Amex's next CEO may have to reinvent the company

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American Express' incoming CEO may have to fundamentally change how the company makes money, if regulators and the Supreme Court side against it.

Stephen J. Squeri, who will succeed outgoing CEO Ken Chenault next year, must first confront a Supreme Court challenge to Amex's fee policies. Amex is also under pressure from regulators who contend Amex overcharged in U.S. territories.

"The thing that stands out is revenue," said Brian Riley, director of the credit advisory service at Mercator Advisory Group. "The Supreme Court is looking at interchange and related issues and there will be market pressure coming to bear."

Chenault and Squeri didn't address the company's regulatory challenges and the Supreme Court case during Wednesday's earnings call, and Amex did not return a request for comment. Amex forbids retailers that accept Amex cards from recommending consumers use other card networks. Critics say the rules lead to higher fees—Amex's fees are among the highest in the industry—and depress competition.

The two executives explained how Amex is recovering from the loss of its Costco card business to Citigroup and general pressure in the cobrand space. Amex has similar deals with Starwood and Marriott up for negotiation soon, and the company said the management change should not affect those talks.

"We're coming out of a period of transition and into a period of growth," Squeri said during the earnings call.

Most recently, Amex has made changes to its small business strategy to counter Square and PayPal, partnered to improve business invoicing and tweaked its mobile technology to challenge personal lending companies.

Squeri said he would work to integrate the company's various digital products and partnerships to provide a comprehensive menu to grow Amex's share in new geographies and build deeper relationships with small to medium sized businesses.

Given the scale and number of partnerships and initiatives, that won't be easy.

"The integration will be challenging, they have to cover a lot of bases and do it globally," Mercator's Riley said.

During Wednesday's earnings call, Chenault characterized Amex's post-Costco recovery as near its conclusion and part of a more general restructuring of its cobrand strategy.

"We decided a few years ago to renew some cobrand and not renew some others," Chenault said during the earnings call. "Those would involve short-term pressure on earnings, but viewing how the marketplace economics are evolving, I didn't want to stick with the status quo."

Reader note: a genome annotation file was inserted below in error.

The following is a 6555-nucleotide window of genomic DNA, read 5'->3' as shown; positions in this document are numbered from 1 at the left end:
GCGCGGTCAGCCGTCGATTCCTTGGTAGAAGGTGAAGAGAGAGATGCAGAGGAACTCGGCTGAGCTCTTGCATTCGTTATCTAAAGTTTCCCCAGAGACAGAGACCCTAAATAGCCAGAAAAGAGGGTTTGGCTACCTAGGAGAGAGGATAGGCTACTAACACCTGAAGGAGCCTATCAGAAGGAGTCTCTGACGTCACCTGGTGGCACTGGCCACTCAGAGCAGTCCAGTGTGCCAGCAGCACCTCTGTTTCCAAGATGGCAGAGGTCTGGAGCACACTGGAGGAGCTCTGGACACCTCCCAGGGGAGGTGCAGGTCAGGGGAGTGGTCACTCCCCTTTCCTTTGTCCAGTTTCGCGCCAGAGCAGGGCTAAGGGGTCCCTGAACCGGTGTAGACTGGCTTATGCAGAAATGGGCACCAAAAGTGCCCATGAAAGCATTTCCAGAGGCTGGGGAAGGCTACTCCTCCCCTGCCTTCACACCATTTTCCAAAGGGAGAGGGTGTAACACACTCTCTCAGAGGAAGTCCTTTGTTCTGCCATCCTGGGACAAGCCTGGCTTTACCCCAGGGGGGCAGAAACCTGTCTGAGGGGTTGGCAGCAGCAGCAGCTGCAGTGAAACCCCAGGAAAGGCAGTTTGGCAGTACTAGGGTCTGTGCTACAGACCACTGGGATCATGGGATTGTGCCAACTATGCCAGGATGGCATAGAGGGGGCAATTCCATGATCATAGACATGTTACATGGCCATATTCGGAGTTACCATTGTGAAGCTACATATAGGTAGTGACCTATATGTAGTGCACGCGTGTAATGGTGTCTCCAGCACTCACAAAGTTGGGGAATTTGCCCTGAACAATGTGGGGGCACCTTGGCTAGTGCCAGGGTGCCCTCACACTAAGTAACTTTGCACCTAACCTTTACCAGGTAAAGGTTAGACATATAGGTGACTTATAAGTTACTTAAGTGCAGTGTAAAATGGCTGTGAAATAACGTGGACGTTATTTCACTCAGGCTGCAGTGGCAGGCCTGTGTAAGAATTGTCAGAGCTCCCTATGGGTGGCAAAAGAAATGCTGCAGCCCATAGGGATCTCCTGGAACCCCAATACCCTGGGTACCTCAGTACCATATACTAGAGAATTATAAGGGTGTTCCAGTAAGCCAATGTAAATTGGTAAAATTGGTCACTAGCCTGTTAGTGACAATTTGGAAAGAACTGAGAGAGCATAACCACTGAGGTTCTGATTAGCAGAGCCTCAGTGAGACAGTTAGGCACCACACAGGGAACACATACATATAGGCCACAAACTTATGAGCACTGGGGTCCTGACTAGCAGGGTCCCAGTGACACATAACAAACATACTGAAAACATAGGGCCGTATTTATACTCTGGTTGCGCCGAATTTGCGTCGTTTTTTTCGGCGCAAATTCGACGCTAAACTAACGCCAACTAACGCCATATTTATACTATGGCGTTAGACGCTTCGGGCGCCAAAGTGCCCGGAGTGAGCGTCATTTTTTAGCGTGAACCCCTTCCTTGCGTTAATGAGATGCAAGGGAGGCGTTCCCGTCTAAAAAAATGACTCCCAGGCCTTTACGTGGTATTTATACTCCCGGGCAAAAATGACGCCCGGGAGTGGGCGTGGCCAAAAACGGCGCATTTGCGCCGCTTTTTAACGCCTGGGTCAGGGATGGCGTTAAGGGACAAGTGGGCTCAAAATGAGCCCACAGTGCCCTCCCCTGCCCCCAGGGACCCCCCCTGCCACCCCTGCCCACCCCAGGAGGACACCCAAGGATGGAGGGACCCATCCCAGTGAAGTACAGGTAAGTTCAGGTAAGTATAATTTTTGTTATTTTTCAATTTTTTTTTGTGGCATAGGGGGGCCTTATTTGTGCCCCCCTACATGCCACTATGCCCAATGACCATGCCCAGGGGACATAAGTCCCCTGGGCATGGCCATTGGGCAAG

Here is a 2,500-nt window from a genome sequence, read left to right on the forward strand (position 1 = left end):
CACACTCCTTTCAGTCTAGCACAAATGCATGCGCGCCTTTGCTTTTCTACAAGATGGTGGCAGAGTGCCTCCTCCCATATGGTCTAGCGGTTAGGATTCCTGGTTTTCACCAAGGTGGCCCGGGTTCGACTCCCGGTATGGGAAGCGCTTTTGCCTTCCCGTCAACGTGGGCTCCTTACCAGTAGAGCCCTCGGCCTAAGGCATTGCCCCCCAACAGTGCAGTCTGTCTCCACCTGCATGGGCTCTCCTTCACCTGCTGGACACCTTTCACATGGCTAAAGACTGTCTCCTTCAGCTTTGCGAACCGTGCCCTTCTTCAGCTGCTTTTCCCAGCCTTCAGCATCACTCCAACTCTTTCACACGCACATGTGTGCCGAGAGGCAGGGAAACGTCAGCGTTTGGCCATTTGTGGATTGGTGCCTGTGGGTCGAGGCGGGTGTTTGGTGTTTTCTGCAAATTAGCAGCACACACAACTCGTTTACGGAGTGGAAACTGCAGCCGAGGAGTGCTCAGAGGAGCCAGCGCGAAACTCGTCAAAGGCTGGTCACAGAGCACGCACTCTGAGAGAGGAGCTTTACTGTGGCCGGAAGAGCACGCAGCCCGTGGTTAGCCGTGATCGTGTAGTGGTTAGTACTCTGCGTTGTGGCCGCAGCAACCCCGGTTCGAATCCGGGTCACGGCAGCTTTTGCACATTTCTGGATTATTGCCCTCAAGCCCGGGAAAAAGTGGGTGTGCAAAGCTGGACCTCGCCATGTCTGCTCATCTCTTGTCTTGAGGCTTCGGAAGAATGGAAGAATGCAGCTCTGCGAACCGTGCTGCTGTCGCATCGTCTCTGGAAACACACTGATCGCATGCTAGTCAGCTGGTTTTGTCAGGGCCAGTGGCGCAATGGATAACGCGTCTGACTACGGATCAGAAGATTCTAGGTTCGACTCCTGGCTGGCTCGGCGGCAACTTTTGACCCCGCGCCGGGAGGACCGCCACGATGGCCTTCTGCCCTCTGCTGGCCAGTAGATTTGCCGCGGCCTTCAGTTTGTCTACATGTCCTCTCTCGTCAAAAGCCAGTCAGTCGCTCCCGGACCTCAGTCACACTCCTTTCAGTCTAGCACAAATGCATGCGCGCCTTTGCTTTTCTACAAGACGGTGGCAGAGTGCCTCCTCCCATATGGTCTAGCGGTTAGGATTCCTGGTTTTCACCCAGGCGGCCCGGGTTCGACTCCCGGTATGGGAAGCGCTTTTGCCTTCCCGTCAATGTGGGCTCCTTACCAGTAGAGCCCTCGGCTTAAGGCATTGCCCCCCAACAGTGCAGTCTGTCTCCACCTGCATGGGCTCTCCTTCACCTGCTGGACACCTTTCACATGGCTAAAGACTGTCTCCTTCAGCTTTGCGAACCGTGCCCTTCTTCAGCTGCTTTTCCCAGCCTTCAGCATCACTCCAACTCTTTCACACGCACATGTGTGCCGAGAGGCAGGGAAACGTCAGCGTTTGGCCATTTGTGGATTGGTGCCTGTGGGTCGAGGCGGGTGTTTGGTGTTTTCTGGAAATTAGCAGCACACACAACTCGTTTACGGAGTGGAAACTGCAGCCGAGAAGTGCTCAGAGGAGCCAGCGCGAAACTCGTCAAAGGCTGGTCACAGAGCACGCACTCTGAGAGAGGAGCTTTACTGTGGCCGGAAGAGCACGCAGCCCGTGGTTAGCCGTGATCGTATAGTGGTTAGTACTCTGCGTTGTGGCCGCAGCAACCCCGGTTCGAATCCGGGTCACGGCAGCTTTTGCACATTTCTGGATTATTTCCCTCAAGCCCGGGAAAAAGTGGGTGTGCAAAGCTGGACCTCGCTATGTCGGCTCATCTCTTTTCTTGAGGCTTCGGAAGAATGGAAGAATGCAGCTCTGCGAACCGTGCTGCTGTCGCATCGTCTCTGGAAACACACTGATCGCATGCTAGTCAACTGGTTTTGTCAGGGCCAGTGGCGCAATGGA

As Amex's earnings have improved, it's a good time for a transition in leadership, Chenault said.

For the quarter ending Sept. 30, Amex reported revenue of $8.44 billion and $1.50 per share, versus the $8.28 billion and $1.48 EPS expected, according to Thomson Reuters. That compares to the same quarter a year earlier in which Amex reported earnings of $1.20 per share on revenue of $7.44 billion. The company also raised its full-year expectation to between $5.80 and $5.90 per share, higher than the earlier projection of $5.74 per share.

Squeri, Amex's current vice chairman and a 32-year veteran of the company, has been involved with technology strategy for years, dating to the Y2K conversion in 1999 and through crisis such as the September 11, 2001 terrorist attacks (Amex's offices are in Brookfield Place, near the World Trade Center), the 2008 financial downturn and other challenges. Squeri emerged as the top candidate after a five-year search that was part of Amex's succession plan, which considered candidates from inside and outside of the company.

"Technology has always been important to American Express, and we know digital innovation was going to be even more important in the years ahead," Chenault said, adding he incrementally added to Squeri's technology duties. "Under Steve's leadership, tech is the engine that drives almost everything we do today."

Amex has responded to the Costco loss through a focus on mobile services, a strategy that has started to show some results given the coming wave of Internet of Things payment deployments and the expansion of use cases for distributed ledger technology.

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Credit cards Mobile payments Compliance Kenneth Chenault American Express